We are trained to expect cars to have a particular form, because the rules of the ICE make the standard design much better than alternatives. But with a minimal electric vehicle, you would have more choices. The vehicle could be a box, a cube, a trapezoid, a half cylinder, or other shapes. It could have a lot more open interior space even while fitting in relatively small linear dimensions. In this regard, it would be much like Doctor Who’s Tardis, where newcomers always notice it is unexpectedly bigger on the inside.
In an electric vehicle, it is easy to run a wire between the motor and battery, no matter where you decide to place them. The battery or motor can be serviced, replaced, or even upgraded with relative ease, without affecting the other components. In a minimal electric vehicle, with a low top speed, aerodynamics are much less important, which gives you more flexibility. Because it is lighter, everything is more efficient.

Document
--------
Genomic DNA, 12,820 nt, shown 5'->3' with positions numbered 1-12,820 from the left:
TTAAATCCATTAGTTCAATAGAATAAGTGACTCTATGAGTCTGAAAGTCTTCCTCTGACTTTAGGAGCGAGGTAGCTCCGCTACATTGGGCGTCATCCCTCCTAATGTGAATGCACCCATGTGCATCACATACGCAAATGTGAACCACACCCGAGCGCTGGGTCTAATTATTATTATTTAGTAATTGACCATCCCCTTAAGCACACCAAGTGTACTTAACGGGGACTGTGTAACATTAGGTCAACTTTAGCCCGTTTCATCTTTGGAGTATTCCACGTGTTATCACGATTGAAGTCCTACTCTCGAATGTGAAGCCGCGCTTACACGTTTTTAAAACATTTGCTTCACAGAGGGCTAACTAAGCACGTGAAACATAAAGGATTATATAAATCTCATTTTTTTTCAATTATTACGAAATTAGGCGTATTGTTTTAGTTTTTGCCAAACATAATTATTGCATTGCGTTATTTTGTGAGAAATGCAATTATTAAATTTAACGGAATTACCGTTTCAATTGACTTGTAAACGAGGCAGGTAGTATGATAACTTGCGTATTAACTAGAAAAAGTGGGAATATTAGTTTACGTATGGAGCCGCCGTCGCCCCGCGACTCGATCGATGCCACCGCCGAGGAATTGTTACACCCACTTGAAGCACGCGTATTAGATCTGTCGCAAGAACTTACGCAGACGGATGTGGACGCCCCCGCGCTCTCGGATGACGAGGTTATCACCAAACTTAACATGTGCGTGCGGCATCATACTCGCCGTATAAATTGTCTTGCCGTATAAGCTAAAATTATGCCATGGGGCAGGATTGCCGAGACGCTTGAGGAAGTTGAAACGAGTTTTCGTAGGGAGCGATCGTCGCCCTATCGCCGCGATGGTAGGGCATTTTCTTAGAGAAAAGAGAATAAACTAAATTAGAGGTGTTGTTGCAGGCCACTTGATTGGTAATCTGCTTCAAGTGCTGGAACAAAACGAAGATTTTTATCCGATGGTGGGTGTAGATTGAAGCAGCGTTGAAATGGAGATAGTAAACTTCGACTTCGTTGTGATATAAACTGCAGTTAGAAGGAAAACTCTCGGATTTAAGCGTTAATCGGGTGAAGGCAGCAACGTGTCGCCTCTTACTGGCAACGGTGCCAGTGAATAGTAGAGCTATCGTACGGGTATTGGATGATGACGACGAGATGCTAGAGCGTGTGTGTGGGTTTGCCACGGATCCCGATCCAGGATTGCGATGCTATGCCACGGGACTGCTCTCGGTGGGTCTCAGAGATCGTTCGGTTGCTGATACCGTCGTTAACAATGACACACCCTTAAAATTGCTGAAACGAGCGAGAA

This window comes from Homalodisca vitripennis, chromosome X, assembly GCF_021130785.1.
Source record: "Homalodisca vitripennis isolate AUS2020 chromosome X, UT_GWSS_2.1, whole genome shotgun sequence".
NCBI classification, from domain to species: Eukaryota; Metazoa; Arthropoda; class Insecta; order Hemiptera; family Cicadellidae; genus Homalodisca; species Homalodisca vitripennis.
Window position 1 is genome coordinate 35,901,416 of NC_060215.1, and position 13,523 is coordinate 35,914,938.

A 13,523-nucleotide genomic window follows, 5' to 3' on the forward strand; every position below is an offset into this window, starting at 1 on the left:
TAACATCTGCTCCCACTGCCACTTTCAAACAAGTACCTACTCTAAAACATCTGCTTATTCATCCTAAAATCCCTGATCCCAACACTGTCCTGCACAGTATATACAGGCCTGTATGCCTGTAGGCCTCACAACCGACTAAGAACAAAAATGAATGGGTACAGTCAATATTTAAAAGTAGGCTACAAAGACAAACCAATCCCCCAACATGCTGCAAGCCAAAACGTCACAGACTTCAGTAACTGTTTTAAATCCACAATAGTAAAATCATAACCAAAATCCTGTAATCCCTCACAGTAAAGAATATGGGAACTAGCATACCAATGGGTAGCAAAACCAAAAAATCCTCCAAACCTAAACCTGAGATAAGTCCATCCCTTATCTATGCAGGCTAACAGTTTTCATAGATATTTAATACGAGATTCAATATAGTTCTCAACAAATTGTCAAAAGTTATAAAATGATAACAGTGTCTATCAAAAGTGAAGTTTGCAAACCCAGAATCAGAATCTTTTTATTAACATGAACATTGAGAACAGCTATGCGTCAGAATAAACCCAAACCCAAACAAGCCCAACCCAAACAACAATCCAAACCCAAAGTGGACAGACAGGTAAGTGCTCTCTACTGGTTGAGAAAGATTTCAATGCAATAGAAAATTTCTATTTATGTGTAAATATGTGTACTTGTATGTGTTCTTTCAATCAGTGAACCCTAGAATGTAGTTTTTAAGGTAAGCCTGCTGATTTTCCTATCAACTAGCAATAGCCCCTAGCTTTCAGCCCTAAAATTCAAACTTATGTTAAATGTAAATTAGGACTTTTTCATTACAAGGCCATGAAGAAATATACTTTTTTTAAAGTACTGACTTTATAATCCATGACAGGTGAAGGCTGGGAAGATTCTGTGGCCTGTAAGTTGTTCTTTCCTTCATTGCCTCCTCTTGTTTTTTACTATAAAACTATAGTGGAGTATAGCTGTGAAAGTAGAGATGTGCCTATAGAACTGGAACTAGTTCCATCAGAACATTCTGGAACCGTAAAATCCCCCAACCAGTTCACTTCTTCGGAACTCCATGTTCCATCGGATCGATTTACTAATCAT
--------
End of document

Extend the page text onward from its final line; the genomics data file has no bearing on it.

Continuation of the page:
One exciting possibility would be combining a tiny house with an electric vehicle. They are a perfect fit for each other, as both espouse minimalism, simplicity, and modularity. This could transform our ideas of housing and travel. Also, self driving electric vehicles offer additional design flexibility, because there is no need to accommodate a human operator, only passengers. You wouldn’t need a driver’s seat in the front, or even front facing windows at all.
The possibilities are endless.